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Frank P. Smeal: From Coal Town to Wall Street

Frank P. Smeal building

Frank P. Smeal’s journey from the rural coal town of Sykesville, Pennsylvania to the towering monoliths of Wall Street would not have been possible if not for his education. This simple fact was something he never forgot and his gratitude towards the school where he received his education remained a constant throughout his entire life. Even after reaching the apex of Wall Street success and riches, he never stopped giving thanks to the central Pennsylvania college where he once sharpened his tools.

Frank’s mother, Mary Smeal, inspired him to attend college, in no small part to direct him away from the difficult and often deadly conditions of the coal mines in Sykesville – where his father worked. One can only imagine Frank’s willingness to continue his education and escape the black clouds of dust and rock that awaited each man of age in Sykesville.

Bird's Eye View Du Bois, PA

Bird’s Eye View Du Bois, PA

During his youth, Frank became involved in the Boy Scouts of America, eventually achieving the rank of Eagle Scout. He would, in later life, serve as Chairman of the Greater New York Councils of Boy Scouts of America, while also contributing numerous donations.

As a young man, Frank worked at a soda fountain. During this time, he hitchhiked five miles each way to his classes at Penn State’s DuBois campus where he studied for two years before transferring to Main Campus.  At DuBois, Frank was a reportedly quiet boy who wore a black suit, white shirt and black tie everyday – even though the other men of his class tended to dress casually. This detail is striking and clearly shows the appreciation and seriousness in which Frank Smeal undertook his studies.

A former classmate of Smeal’s, Janet Beezer, is quoted, describing him: “He was so quiet in our classes together; I guess we didn’t recognize he was a genius… He turned out to be a real success story.”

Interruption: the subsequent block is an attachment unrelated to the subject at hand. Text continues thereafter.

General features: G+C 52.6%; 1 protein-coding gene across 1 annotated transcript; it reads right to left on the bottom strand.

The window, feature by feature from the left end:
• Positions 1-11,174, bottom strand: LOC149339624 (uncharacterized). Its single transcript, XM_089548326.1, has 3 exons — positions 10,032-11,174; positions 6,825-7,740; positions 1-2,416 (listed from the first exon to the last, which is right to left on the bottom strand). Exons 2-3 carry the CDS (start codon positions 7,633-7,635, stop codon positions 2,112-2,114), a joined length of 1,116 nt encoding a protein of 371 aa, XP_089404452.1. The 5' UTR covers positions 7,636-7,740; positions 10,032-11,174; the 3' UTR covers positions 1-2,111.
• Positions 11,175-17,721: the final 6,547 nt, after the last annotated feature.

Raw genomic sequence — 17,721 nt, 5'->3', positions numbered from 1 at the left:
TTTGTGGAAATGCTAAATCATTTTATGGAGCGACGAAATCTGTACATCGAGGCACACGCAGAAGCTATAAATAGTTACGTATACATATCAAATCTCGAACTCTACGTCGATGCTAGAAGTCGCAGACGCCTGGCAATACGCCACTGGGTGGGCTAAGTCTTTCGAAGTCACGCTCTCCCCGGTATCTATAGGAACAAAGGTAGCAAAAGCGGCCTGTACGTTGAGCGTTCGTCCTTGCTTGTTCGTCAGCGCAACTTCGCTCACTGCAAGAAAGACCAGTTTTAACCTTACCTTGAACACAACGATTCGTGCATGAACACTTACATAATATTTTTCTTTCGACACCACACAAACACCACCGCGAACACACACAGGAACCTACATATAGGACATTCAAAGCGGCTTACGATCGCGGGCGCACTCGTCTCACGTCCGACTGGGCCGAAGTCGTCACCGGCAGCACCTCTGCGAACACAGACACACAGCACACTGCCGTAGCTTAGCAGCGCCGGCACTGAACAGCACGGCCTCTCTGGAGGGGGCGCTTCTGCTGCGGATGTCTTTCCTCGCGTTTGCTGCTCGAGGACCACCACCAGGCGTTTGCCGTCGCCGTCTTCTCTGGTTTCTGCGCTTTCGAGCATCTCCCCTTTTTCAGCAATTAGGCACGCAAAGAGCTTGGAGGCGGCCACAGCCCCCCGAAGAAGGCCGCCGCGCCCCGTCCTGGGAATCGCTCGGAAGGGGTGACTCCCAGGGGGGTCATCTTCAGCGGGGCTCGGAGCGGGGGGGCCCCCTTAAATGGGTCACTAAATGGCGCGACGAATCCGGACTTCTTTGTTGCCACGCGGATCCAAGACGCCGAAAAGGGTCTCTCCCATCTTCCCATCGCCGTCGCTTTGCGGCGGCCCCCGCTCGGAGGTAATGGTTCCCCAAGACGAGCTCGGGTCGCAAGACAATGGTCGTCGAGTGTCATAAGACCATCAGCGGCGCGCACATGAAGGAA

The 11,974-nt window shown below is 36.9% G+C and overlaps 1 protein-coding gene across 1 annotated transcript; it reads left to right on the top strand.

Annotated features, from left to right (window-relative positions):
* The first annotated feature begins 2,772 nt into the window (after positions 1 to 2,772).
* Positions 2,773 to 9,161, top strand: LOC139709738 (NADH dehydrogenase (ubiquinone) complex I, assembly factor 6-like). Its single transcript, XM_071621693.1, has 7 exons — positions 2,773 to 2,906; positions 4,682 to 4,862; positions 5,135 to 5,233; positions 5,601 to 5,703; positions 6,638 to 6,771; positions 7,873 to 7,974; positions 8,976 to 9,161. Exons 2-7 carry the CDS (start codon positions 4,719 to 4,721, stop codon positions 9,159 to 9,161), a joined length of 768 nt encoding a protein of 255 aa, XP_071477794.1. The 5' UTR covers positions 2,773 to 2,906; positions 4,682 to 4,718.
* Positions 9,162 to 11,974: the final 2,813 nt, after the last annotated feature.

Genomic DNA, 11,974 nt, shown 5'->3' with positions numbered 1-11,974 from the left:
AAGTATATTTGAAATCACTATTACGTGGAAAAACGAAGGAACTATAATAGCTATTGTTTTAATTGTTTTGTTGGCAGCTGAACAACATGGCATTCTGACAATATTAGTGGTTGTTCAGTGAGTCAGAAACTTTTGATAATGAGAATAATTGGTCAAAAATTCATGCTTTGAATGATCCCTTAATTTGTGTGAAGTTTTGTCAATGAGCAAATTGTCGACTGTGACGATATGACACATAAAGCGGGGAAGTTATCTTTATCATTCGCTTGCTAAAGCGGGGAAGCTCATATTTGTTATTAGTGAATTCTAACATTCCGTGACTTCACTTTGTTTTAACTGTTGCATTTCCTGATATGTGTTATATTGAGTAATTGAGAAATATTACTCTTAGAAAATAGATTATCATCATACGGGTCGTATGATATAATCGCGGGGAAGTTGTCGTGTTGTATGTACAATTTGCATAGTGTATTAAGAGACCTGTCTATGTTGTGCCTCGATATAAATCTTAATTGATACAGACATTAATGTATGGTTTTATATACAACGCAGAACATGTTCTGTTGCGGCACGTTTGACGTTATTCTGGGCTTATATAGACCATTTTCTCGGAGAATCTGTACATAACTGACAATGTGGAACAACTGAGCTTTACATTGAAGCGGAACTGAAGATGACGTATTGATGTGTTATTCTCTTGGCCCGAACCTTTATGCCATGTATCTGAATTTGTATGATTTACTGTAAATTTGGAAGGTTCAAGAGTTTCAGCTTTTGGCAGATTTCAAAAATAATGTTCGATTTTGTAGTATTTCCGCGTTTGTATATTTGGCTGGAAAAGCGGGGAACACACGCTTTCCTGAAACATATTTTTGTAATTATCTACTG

While at Penn State, he earned his undergraduate degree as a Phi Beta Kappa in economics in 1942. He would later go on to be the treasurer of the United Chapters of Phi Beta Kappa and of the Phi Beta Kappa Foundation.

Frank is quoted as saying, “Penn State is my first love after my wife and family. It gave me the education I needed.” After graduating, Frank served for four years in the Army. He then went on to earn his MBA from Harvard in 1947 and a degree in law from New York University in 1952.

Frank and his then fiancé, Mary Jean, married in 1942 after graduating from PSU, and went on to have two children, Mary Margaret and Henry. In 1953 the couple began their long history of giving to the college by donating $2.58 per year – an amount that would eventually reach millions.

bull

Charging Bull Statue on Wall Street

Frank Smeal was renowned for his expertise in the municipal bond market. He began his 38-year career at the Gauranty Trust Co., which later became part of the Morgan Guaranty Trust (now JPMorgan Chase). During this time, Smeal played an integral role in leading New York City through its major budgetary crisis of 1975 and 1976.  He served as chairman of New York’s Citizen’s Budget Commission, a nonpartisan civic watchdog group that monitored financial activities at the municipal and state levels. In 1977, he left Morgan Gauranty Trust for Goldman Sachs, & Co., where he served as a limited partner.  Smeal also sat as a member on the company’s senior management committee. Additionally, he served as managing director of the firm’s fixed income department.